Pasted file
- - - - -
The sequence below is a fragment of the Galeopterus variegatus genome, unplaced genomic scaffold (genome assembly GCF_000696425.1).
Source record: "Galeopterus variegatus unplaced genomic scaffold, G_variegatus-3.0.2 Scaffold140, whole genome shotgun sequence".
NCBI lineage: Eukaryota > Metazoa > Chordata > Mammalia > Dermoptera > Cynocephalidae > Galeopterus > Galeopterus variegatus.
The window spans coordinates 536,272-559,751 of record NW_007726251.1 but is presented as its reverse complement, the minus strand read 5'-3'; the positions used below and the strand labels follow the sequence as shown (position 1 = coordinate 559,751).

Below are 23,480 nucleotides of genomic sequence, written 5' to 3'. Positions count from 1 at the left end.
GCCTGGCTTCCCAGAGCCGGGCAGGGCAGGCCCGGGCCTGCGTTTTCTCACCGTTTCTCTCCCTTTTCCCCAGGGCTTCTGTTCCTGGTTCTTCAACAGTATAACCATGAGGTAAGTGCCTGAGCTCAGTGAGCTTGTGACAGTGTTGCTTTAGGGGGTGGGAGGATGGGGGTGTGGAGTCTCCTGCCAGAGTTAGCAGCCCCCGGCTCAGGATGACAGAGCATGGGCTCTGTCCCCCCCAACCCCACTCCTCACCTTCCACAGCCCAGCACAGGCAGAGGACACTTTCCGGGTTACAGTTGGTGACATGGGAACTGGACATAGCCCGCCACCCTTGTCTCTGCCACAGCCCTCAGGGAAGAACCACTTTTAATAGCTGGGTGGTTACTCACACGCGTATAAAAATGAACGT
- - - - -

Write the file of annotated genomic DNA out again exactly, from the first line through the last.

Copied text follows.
The sequence below is a fragment of the Galeopterus variegatus genome, unplaced genomic scaffold (genome assembly GCF_000696425.1).
Source record: "Galeopterus variegatus unplaced genomic scaffold, G_variegatus-3.0.2 Scaffold140, whole genome shotgun sequence".
NCBI lineage: Eukaryota > Metazoa > Chordata > Mammalia > Dermoptera > Cynocephalidae > Galeopterus > Galeopterus variegatus.
The window spans coordinates 536,272-559,751 of record NW_007726251.1 but is presented as its reverse complement, the minus strand read 5'-3'; the positions used below and the strand labels follow the sequence as shown (position 1 = coordinate 559,751).

Below are 23,480 nucleotides of genomic sequence, written 5' to 3'. Positions count from 1 at the left end.
GCCTGGCTTCCCAGAGCCGGGCAGGGCAGGCCCGGGCCTGCGTTTTCTCACCGTTTCTCTCCCTTTTCCCCAGGGCTTCTGTTCCTGGTTCTTCAACAGTATAACCATGAGGTAAGTGCCTGAGCTCAGTGAGCTTGTGACAGTGTTGCTTTAGGGGGTGGGAGGATGGGGGTGTGGAGTCTCCTGCCAGAGTTAGCAGCCCCCGGCTCAGGATGACAGAGCATGGGCTCTGTCCCCCCCAACCCCACTCCTCACCTTCCACAGCCCAGCACAGGCAGAGGACACTTTCCGGGTTACAGTTGGTGACATGGGAACTGGACATAGCCCGCCACCCTTGTCTCTGCCACAGCCCTCAGGGAAGAACCACTTTTAATAGCTGGGTGGTTACTCACACGCGTATAAAAATGAACGT